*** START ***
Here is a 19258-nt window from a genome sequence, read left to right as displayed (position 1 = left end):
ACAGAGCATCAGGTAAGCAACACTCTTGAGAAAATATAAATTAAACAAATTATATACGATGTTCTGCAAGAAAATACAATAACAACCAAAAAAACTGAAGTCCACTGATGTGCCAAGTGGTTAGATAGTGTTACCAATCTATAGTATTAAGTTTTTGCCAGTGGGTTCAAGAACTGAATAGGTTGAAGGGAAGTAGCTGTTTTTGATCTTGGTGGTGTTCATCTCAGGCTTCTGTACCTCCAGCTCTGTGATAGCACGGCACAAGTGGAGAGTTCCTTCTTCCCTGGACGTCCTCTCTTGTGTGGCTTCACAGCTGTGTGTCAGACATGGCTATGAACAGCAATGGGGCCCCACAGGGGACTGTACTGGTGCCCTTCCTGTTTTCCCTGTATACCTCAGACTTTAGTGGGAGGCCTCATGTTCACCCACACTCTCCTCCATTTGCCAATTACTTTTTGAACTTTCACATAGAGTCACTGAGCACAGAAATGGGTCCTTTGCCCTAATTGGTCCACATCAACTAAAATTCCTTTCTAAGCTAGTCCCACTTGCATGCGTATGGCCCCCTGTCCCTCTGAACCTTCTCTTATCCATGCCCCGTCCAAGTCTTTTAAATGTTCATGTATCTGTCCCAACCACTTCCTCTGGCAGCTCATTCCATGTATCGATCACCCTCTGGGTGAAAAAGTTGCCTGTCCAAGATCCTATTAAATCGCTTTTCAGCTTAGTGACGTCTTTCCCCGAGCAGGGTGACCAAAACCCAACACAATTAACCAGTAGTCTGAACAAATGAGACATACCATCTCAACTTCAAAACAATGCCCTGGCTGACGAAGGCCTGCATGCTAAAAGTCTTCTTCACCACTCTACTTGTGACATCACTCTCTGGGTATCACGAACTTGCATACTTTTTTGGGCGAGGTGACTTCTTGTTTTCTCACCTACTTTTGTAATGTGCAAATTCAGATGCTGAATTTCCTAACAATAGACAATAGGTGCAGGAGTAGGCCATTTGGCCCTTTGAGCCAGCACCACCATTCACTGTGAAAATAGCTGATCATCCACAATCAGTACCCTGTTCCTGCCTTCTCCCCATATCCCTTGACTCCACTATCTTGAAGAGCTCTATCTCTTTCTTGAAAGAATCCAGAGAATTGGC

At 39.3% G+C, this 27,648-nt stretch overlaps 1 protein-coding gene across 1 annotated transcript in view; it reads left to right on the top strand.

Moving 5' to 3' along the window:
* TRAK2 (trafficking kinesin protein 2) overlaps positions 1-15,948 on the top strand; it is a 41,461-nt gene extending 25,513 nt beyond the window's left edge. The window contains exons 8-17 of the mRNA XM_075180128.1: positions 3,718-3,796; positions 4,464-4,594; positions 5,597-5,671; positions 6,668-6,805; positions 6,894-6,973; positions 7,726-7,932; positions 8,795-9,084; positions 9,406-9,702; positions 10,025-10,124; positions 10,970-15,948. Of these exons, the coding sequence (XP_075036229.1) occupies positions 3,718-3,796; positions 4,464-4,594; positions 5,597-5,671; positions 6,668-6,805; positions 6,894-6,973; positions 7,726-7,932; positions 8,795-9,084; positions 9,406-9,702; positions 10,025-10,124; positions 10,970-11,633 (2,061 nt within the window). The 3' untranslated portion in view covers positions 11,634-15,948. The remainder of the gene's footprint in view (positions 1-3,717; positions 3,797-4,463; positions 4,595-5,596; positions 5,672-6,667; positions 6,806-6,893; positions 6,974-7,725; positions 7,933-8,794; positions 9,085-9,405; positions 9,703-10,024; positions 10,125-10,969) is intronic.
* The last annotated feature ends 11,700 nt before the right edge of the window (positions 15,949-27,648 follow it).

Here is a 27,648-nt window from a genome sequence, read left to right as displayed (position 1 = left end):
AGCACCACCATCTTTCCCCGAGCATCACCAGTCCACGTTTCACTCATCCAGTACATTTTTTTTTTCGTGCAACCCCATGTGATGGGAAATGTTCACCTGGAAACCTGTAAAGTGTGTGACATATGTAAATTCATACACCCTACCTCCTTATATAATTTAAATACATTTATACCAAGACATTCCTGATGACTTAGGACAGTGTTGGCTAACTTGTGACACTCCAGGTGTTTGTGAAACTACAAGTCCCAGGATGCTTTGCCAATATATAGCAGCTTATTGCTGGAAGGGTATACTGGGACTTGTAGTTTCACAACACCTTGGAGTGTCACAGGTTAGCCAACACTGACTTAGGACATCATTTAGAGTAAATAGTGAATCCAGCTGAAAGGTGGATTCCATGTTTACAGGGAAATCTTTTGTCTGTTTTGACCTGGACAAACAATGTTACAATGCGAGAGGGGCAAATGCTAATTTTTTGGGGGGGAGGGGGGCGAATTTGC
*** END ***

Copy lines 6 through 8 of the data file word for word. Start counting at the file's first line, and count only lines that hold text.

* The last annotated feature ends 11,700 nt before the right edge of the window (positions 15,949-27,648 follow it).

Here is a 27,648-nt window from a genome sequence, read left to right as displayed (position 1 = left end):
AGCACCACCATCTTTCCCCGAGCATCACCAGTCCACGTTTCACTCATCCAGTACATTTTTTTTTTCGTGCAACCCCATGTGATGGGAAATGTTCACCTGGAAACCTGTAAAGTGTGTGACATATGTAAATTCATACACCCTACCTCCTTATATAATTTAAATACATTTATACCAAGACATTCCTGATGACTTAGGACAGTGTTGGCTAACTTGTGACACTCCAGGTGTTTGTGAAACTACAAGTCCCAGGATGCTTTGCCAATATATAGCAGCTTATTGCTGGAAGGGTATACTGGGACTTGTAGTTTCACAACACCTTGGAGTGTCACAGGTTAGCCAACACTGACTTAGGACATCATTTAGAGTAAATAGTGAATCCAGCTGAAAGGTGGATTCCATGTTTACAGGGAAATCTTTTGTCTGTTTTGACCTGGACAAACAATGTTACAATGCGAGAGGGGCAAATGCTAATTTTTTGGGGGGGAGGGGGGCGAATTTGC